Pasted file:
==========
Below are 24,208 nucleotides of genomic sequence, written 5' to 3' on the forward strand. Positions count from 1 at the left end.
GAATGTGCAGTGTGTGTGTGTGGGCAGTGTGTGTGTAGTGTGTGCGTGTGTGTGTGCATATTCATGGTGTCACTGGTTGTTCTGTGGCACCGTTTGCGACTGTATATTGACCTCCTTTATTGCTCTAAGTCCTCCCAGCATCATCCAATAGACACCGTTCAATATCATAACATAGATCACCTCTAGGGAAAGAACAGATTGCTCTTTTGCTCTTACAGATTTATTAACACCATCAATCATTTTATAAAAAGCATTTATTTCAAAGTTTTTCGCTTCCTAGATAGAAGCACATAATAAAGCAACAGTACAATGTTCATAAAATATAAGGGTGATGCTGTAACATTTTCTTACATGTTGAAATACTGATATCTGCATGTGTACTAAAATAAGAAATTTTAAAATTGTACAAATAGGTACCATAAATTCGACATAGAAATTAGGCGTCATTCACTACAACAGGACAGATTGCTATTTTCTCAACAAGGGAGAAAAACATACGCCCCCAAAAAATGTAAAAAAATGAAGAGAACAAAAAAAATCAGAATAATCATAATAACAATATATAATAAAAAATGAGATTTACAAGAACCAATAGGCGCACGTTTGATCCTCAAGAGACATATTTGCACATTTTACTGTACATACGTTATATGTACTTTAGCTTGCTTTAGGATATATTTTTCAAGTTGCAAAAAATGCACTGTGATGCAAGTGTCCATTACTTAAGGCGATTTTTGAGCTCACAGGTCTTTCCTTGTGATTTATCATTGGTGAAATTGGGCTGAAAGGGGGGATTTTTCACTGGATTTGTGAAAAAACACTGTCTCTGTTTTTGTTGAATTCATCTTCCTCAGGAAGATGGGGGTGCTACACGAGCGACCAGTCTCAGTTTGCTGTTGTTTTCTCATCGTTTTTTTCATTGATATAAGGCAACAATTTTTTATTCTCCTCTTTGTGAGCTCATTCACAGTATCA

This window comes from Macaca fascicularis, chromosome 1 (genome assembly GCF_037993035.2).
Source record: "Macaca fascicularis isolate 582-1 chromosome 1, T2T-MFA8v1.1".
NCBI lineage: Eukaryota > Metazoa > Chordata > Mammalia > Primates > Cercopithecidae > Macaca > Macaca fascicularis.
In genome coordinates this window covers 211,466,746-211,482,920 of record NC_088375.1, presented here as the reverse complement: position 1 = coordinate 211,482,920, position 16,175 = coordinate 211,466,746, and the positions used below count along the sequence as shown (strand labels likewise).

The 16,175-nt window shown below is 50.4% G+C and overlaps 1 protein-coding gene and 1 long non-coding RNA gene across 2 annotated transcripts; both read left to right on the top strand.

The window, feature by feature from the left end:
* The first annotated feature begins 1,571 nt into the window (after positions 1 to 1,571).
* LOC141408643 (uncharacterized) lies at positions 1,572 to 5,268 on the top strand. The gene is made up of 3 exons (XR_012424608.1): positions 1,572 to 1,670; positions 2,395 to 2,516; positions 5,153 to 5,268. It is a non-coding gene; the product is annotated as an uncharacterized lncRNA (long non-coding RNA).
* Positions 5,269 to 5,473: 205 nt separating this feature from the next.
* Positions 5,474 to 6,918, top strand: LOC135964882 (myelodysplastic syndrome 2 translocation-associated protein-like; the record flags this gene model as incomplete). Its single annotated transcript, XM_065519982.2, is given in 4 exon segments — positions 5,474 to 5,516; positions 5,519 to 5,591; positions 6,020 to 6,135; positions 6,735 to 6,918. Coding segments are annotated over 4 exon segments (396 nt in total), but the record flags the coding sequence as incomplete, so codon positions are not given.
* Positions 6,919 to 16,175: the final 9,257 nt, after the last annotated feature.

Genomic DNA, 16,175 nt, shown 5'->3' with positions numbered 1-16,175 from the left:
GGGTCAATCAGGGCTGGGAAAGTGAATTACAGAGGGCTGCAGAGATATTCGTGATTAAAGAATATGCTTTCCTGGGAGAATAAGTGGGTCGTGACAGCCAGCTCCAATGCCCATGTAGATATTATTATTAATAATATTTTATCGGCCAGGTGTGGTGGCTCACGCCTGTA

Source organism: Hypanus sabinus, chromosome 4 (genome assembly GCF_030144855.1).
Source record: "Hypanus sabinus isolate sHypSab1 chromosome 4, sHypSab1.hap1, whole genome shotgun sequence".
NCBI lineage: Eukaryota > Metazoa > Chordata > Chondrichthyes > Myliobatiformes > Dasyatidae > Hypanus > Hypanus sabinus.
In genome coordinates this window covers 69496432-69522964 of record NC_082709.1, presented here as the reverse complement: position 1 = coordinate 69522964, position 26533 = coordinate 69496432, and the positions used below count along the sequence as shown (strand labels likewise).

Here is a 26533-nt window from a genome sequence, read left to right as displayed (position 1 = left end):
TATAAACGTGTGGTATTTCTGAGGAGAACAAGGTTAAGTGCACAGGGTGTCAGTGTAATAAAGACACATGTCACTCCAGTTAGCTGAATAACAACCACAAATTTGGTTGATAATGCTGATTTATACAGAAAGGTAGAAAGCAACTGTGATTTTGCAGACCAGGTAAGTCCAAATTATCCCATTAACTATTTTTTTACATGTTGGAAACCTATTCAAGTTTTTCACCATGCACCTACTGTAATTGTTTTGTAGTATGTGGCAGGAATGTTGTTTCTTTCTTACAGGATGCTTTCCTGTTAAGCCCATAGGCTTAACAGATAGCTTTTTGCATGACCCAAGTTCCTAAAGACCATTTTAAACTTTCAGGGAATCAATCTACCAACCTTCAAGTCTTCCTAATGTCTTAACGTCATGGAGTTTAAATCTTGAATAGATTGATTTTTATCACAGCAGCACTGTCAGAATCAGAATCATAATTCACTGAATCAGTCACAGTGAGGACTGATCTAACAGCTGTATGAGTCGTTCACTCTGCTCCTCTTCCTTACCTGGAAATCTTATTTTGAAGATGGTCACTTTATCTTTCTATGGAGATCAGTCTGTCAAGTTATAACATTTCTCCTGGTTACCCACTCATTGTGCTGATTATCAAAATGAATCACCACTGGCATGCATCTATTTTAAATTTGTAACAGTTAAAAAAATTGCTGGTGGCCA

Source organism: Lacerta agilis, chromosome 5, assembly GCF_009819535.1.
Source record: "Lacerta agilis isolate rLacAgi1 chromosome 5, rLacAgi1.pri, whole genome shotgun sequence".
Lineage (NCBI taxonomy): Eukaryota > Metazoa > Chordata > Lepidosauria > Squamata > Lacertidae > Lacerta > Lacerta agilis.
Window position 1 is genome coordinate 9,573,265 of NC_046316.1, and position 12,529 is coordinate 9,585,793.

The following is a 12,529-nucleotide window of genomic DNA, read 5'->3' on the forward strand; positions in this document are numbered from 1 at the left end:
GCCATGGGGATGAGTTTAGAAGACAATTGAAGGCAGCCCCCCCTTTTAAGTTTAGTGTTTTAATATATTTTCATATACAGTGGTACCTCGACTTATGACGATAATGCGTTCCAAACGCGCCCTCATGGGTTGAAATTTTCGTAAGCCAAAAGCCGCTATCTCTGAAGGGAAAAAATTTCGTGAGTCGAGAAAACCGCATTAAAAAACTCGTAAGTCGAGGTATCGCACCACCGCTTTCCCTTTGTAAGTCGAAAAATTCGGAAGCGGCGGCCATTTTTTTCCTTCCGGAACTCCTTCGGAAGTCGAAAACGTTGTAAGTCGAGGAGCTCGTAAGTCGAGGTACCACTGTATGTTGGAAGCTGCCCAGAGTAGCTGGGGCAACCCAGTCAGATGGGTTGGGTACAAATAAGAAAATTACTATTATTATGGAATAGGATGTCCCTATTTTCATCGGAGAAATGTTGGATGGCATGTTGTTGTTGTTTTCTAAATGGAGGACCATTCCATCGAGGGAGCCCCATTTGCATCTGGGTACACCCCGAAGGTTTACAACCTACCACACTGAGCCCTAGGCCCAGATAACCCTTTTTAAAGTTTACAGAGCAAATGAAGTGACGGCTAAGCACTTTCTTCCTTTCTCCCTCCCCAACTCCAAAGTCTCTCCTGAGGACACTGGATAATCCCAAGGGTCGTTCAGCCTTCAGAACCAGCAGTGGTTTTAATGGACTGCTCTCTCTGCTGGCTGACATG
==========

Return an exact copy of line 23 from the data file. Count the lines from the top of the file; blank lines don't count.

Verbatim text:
Source record: "Lacerta agilis isolate rLacAgi1 chromosome 5, rLacAgi1.pri, whole genome shotgun sequence".